Driscoll said the settlement in this case illustrates that, under the right circumstances, a parent's duty to monitor a child goes well beyond the age of 18.
Falmouth lawyer Ronald S. Beitman, who has handled a number of dram-shop liability cases, observed that negligent-supervision cases against parents of drunk drivers are difficult to win, particularly if the driver is over the age of 18.
"Even though an individual may be underage for drinking purposes, he is old enough to vote," Beitman stated. "In fact, [in denying such claims], some courts have cited a whole litany of things that an 18-year-old can do that makes him an adult."
Even if the claim makes it to a jury, "from a juror's perspective, a 20-year-old is an adult," he said.
Beitman advised that, in order to prevail or successfully settle a negligent-supervision claim against someone over 18, plaintiffs' counsel should emphasize factors showing the defendant was not emancipated, such as the parents paying for the car.
Boston attorney Arthur F. Licata observed that a parent's liability for the drinking of an unemancipated 20-year-old remains "an open question" in Massachusetts.
"However, courts have increasingly shown they will not tolerate underage drinking," he observed, citing a 1996 Supreme Judicial Court case in which he represented the plaintiff, Tobin, et al. v. Norwood Country Club Inc.
Tobin involved a suit brought by a the estate of a minor who had become intoxicated after consuming drinks bought by other guests at a private party. After leaving the defendant country club, the minor stumbled onto a highway and was killed by a car.
The Tobin court ruled that the club owner owed the deceased minor a duty of care to refrain from making alcohol available to her and that it was foreseeable that she would receive alcohol through other guests, despite the fact that there was no direct service or selling of alcohol to the minor.
In addition to the liability issues, there was another obstacle in getting the parents' homeowners' insurance carrier to settle in the case handled by Dwork and Driscoll -- the potential applicability of a standard "auto exclusion" in the policy excepting from coverage accidents arising out of the use of an automobile.
"It was pretty clear that the negligent-entrustment claim would be found to be excluded [from coverage] under the broad policy language," Dwork observed.
Driscoll noted that "at trial, the plaintiffs intended to stress their negligent supervision claim" so that there would be insurance coverage available.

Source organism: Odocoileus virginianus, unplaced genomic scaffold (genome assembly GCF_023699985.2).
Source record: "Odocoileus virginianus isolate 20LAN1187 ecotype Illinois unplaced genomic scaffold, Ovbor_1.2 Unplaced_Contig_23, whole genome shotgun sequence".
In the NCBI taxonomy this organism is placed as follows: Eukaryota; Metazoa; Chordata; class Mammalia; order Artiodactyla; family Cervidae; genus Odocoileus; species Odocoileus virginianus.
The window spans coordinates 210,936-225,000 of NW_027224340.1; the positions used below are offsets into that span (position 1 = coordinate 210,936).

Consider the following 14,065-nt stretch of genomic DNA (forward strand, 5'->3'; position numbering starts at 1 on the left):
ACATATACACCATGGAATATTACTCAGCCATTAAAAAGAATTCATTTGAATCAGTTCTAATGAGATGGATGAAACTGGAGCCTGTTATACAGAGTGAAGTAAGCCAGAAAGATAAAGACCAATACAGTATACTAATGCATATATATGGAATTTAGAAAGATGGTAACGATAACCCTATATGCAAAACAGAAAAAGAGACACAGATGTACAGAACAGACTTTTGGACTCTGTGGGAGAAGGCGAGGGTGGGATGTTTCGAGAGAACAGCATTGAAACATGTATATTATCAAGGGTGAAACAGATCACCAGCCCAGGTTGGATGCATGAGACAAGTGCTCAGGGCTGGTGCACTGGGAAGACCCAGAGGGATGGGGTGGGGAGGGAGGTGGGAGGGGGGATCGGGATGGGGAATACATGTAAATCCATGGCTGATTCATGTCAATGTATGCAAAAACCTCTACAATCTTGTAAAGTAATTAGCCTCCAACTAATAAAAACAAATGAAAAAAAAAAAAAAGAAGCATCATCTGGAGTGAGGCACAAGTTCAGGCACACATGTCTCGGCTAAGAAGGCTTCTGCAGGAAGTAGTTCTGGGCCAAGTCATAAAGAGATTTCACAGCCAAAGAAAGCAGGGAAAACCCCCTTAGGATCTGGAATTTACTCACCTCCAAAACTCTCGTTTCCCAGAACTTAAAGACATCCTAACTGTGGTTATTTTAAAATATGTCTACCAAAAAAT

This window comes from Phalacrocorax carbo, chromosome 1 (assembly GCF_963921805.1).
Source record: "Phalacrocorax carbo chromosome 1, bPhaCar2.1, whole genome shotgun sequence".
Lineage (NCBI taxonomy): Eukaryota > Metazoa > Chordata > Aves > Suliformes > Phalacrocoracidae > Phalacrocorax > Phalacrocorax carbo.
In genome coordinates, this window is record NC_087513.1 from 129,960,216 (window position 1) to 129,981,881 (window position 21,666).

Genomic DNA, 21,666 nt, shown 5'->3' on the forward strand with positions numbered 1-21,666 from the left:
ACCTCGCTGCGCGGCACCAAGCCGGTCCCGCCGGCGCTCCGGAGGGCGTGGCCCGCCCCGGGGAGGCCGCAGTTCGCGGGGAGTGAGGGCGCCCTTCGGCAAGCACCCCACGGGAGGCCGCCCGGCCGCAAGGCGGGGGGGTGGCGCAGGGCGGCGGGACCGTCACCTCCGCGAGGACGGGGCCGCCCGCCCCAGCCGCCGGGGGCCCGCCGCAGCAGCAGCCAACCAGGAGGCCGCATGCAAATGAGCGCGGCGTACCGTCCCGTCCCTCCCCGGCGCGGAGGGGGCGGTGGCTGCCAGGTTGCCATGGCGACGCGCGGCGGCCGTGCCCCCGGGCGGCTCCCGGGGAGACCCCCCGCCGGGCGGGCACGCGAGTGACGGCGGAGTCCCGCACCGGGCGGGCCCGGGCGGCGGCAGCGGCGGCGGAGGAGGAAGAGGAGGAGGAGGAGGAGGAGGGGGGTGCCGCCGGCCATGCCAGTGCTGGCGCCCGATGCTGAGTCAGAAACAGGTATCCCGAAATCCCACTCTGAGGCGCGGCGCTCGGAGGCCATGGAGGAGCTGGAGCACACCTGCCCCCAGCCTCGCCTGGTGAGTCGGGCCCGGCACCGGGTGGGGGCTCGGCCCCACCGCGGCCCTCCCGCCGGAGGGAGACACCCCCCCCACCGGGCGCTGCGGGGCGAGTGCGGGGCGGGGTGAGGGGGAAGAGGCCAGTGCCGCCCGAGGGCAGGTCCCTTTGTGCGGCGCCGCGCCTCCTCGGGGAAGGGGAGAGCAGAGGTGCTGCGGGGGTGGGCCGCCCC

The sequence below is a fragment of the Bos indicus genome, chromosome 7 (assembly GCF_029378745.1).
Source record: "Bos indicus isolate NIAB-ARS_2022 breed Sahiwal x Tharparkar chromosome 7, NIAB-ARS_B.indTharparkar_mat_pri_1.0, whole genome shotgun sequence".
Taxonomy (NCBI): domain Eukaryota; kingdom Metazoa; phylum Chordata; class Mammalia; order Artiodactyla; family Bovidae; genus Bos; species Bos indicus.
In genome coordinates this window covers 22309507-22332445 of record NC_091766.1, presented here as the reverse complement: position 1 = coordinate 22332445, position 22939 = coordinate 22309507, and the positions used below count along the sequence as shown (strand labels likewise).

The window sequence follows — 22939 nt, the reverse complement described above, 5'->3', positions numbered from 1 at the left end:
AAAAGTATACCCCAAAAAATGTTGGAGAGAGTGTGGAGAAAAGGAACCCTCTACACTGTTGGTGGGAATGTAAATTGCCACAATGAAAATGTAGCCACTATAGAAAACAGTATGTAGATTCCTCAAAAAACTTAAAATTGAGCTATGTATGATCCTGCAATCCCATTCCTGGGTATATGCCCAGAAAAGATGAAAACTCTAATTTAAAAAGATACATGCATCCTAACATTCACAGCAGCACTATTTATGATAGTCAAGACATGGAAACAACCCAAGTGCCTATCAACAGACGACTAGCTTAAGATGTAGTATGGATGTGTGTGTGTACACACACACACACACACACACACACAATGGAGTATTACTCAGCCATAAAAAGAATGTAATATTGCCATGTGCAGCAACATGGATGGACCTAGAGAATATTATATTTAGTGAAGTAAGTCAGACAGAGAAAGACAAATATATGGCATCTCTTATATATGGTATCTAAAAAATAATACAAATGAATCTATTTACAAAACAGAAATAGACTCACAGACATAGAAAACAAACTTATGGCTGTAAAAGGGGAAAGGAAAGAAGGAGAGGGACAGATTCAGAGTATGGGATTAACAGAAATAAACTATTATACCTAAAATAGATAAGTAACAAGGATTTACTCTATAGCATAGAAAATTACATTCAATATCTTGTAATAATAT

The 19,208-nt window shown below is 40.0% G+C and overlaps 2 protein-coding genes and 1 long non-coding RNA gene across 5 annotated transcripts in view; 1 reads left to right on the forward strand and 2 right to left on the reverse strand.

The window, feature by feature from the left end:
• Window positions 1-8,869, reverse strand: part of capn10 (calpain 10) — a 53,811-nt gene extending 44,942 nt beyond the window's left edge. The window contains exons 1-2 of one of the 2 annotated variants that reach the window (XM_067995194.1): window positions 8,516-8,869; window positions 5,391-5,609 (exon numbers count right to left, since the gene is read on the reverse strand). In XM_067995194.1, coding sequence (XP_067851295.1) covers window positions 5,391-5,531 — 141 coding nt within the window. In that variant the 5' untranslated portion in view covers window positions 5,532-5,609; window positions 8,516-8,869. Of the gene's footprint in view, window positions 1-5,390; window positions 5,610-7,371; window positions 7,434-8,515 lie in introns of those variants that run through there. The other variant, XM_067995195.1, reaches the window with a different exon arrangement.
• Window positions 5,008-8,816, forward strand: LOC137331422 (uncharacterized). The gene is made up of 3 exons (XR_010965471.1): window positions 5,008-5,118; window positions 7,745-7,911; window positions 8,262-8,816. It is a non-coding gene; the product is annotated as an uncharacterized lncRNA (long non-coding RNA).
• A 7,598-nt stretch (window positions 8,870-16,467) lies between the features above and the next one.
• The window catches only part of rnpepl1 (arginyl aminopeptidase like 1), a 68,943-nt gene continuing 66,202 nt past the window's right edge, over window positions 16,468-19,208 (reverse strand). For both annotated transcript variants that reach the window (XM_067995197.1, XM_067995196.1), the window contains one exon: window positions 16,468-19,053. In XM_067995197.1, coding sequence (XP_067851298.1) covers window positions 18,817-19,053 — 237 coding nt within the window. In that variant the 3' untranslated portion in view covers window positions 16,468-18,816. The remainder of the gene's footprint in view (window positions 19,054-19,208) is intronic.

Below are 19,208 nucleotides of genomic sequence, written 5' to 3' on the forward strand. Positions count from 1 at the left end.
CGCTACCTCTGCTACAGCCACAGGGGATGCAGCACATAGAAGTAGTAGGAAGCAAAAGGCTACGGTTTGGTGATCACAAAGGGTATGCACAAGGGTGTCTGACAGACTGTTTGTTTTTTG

Another strategy used by the plaintiffs to settle the case was to argue that the parents' homeowners' insurance carrier was potentially on the hook for $600,000 under the policy, which provided for coverage of $300,000 per occurrence.
Driscoll asserted that, under the "effect" rule, each separate time the driver's vehicle hit an individual should constitute a different "occurrence," triggering another $300,000 in coverage.
The insurance carrier advocated the use of a "cause" rule, which would calculate all of the injuries occurring from a single cause -- that is the driver's drunk driving -- to be a single occurrence.
"The Supreme Judicial Court has not applied either rule to the facts presented here, but has found conduct over a length of time to be separate 'occurrences,'" noted Driscoll.
Driscoll said he believes the "occurrence" argument and the potential for increased exposure for the insurance company "was instrumental in motivating the insurance company to settle."
Suing Passenger In DUI Case A Unique Strategy
A Falmouth lawyer representing the family of a man killed by a drunk driver was recently able to increase the case's settlement value by using a rather unique strategy -- suing a passenger in the drunk driver's car.
Plaintiffs' lawyer Ronald S. Beitman initially sued the drunk driver and the bar which served the driver, both of which had inadequate funds and insurance to cover a large judgment or settlement.
Beitman settled with the driver and bar, and then turned his attention to the passenger.
The day before the accident, the passenger had returned to his parents' home after completing a stint in the military. The following night, he and the driver, who were friends, went to a bar "to celebrate" and consumed a number of alcoholic beverages, including shots of tequila.
"We were prepared to prove that, but for [the passenger], the driver never would have drank tequila," Beitman observed. "[The driver] typically just drank beer."
After leaving the bar, the driver entered Route 3 on an exit ramp and proceeded southward on a northbound section of the road. The driver's car soon collided with the BMW of the decedent. The defendant driver was determined to have a blood-alcohol level of 3.1 and the passenger's level registered as 2.9.
Beitman argued that coverage was available under the homeowners' policy of the passenger's parents because the passenger had become a "household resident" when he returned from military service the previous day.
The insurance company was "very reluctant" to settle the claim, arguing that the driver had essentially bought his own drinks because the two friends took turns buying "rounds" for each other.
"I think it was the tequila that made the difference [in getting a settlement]," observed Beitman.
The name of the case and terms and amount of the settlement are confidential under the settlement agreement.